Solar cells, lithium-ion batteries and electric vehicles are metal-intensive industries and a widening international market for them could go some way to replace the slowing metal demand from the domestic real estate sector. Moreover, while property is more steel/iron ore intensive, the new three are more base metal intensive.

Energy transition

Our long-term outlook for commodities is conditioned on an energy transition taking place: the migration away from fossil fuels and greater reliance on renewables in an effort to reduce green-house gases.

After strong momentum behind the energy transition in 2021 and 2022, investor interest began to fray in 2023. 2022 marked a high-water mark given the sheer scale of the US Inflation Reduction Act (IRA) that was signed into law (despite its name, the act was a piece of legislation designed to spur investment in green technology). However, in 2023 the European Union adopted its Fit for 55 legislation (aimed to reduce greenhouse gas emissions by 55% by 2030 relative to 1990 levels). It is also on the cusp of signing Critical Raw Materials Act (CRMA) into law. The CRMA is similar to the US IRA – providing tax credits to those on-shoring the supply chain of electric vehicles, wind turbines and other green goods (but on a smaller scale).

The COP28 in December 2023 concluded with a roadmap for “transitioning away from fossil fuels” – a first for a UN climate conference. That could potentially galvanise the energy transition once again.

Although the extended discussions failed to agree on a “phase out”, the avoidance of stalemate allows planning and resources to be devoted to the “phase down” strategy. At the COP28 more than 130 national governments, including the European Union, agreed to work together to triple the world’s installed renewable energy capacity to at least 11 000 GW by 2030. That would be in line with the International Energy Agency’s Net Zero Emissions by 2050 scenario (if coupled with the doubling of the annual rate of energy efficiency improvements every year to 2030), see Figure 3.

Figure 3. A trippling of capacity will put the world on track for a net zero scenario

Net Zero Scenario
Source: WisdomTree, International Energy Agency Renewables 2023, January 2024. 2030 forecasts refer to a Net Zero Scenario, which are higher than its base case forecasts. Forecasts are not an indicator of future performance and any investments are subject to risks and uncertainties.


After a challenging 2023, commodities appear poised for a breakout as rate cuts come to the fore. The late December 2023 rally provides a glimpse of what could happen when the cuts are delivered.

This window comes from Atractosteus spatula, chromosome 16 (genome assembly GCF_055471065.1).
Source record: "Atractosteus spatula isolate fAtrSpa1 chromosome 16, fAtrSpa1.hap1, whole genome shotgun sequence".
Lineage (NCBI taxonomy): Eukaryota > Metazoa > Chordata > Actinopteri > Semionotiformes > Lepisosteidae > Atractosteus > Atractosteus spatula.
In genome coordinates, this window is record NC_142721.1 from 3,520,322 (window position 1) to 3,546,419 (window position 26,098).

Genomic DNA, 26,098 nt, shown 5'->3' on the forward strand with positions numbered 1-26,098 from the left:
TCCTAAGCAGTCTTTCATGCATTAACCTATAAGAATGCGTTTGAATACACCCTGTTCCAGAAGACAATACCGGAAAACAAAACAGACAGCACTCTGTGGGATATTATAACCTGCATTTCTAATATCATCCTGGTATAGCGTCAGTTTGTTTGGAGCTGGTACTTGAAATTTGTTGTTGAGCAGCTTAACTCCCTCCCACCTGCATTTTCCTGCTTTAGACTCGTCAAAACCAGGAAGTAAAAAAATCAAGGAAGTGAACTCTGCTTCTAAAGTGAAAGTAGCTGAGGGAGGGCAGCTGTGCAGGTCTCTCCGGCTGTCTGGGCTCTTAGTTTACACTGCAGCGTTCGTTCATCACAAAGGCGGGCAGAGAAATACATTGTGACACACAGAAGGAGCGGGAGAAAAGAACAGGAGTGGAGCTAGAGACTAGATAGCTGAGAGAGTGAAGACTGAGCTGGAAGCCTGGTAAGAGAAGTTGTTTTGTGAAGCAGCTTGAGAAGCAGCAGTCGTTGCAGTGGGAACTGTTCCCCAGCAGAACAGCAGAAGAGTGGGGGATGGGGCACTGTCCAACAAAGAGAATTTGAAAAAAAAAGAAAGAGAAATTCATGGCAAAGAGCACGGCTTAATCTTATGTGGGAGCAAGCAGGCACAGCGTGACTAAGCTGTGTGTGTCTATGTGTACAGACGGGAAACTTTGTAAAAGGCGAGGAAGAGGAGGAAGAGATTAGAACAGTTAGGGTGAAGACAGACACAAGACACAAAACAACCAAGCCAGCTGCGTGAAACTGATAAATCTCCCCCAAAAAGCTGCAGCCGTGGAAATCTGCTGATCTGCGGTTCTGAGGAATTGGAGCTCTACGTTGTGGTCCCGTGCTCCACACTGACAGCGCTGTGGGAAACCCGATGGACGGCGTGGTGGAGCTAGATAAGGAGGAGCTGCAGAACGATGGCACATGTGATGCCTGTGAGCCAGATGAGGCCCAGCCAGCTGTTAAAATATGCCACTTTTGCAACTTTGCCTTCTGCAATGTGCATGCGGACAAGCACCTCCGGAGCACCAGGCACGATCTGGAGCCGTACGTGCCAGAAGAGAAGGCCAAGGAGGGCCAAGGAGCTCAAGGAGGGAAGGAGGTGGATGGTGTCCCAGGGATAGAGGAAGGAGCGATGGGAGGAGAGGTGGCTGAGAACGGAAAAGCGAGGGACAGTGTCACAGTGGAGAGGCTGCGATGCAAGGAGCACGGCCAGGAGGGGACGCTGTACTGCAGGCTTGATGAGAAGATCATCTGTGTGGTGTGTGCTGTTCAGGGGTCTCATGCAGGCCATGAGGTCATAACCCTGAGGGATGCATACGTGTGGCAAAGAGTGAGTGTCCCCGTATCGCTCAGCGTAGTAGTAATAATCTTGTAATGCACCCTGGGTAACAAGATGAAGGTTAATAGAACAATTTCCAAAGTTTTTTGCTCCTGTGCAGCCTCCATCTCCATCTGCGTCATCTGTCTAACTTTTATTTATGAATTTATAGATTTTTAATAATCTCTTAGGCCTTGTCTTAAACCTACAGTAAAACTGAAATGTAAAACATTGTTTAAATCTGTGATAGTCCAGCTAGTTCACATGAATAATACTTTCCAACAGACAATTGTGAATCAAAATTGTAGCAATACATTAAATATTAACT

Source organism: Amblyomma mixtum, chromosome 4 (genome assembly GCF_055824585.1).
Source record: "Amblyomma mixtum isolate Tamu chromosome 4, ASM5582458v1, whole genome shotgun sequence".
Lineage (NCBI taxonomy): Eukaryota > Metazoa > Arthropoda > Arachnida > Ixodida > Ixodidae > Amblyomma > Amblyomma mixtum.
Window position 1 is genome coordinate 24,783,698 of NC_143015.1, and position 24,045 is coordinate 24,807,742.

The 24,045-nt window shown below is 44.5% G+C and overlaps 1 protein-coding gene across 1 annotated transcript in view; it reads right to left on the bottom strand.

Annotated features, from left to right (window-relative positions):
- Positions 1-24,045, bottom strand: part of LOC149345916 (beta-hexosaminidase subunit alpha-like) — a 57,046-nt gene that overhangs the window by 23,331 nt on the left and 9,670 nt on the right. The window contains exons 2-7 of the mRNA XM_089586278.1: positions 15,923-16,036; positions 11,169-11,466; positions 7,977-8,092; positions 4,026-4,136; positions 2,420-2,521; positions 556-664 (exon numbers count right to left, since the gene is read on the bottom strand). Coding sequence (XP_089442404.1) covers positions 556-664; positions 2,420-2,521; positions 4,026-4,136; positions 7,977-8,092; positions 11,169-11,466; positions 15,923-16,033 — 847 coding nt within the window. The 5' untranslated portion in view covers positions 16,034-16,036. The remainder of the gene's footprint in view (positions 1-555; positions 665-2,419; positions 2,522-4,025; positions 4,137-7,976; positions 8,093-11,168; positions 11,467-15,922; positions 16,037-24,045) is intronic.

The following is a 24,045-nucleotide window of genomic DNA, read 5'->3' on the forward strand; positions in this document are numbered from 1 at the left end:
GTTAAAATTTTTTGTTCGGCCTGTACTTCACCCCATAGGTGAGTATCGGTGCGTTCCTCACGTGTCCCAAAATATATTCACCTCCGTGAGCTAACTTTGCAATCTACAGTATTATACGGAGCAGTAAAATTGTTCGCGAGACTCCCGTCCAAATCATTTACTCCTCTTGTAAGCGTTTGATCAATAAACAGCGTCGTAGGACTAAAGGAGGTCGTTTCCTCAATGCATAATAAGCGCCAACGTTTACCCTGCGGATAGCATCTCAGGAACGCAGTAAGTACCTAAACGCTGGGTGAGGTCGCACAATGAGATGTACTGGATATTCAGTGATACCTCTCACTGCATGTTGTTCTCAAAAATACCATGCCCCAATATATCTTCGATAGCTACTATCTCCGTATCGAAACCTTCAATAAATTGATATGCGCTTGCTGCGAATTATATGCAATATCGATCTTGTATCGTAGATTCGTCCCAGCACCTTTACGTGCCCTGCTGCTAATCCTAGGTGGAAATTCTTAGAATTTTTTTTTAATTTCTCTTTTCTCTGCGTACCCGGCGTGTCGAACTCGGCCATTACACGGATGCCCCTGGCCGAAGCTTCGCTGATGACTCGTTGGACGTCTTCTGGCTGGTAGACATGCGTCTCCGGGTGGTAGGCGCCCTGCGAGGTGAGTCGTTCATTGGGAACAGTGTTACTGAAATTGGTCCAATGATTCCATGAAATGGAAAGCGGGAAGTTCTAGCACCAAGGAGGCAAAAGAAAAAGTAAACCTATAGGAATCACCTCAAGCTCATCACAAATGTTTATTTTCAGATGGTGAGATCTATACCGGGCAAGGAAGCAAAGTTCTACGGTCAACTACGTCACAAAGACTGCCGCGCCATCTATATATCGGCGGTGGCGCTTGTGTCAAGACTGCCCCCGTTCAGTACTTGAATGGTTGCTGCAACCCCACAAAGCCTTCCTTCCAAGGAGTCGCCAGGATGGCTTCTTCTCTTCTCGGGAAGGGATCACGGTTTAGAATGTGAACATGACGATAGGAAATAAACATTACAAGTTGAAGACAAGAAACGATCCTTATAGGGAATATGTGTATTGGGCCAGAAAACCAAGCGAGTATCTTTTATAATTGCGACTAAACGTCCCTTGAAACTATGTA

While the largest consumer of commodities – China – remains in a tough spot in terms of its economy, we recognise that its demand for commodities remains resilient as it modifies it ‘business model’. That may mean that some commodities will do better than others though. We believe China will continue to stimulate and its ability to do so may improve as other countries around the world loosen monetary policy (as the country is worried about currency depreciation).

While investor attention to the energy transition could be fading, policy makers are intensifying their resolve. Breakthrough agreements at COP28 are a case in point. Our long-term outlook for commodities is conditioned on the energy transition and we believe that the potential for medium-long term supply deficits in metals will generate a commodity Supercycle.

This material is prepared by WisdomTree and its affiliates and is not intended to be relied upon as a forecast, research or investment advice, and is not a recommendation, offer or solicitation to buy or sell any securities or to adopt any investment strategy. The opinions expressed are as of the date of production and may change as subsequent conditions vary. The information and opinions contained in this material are derived from proprietary and non-proprietary sources. As such, no warranty of accuracy or reliability is given and no responsibility arising in any other way for errors and omissions (including responsibility to any person by reason of negligence) is accepted by WisdomTree, nor any affiliate, nor any of their officers, employees or agents. Reliance upon information in this material is at the sole discretion of the reader. Past performance is not a reliable indicator of future performance.

Like this article? Sign up to our free newsletter.

This article does not constitute investment advice. Do your own research or consult a professional advisor.

'How to' Guides

Our latest in-depth company reports

Detailed reviews of selected companies and investment trusts.

On the podcast

Sign up for great investing stock tips

Thanks to our Partners

Our partners are established, regulated businesses and we are grateful for their support.

FP Markets
CME Group
Back To Top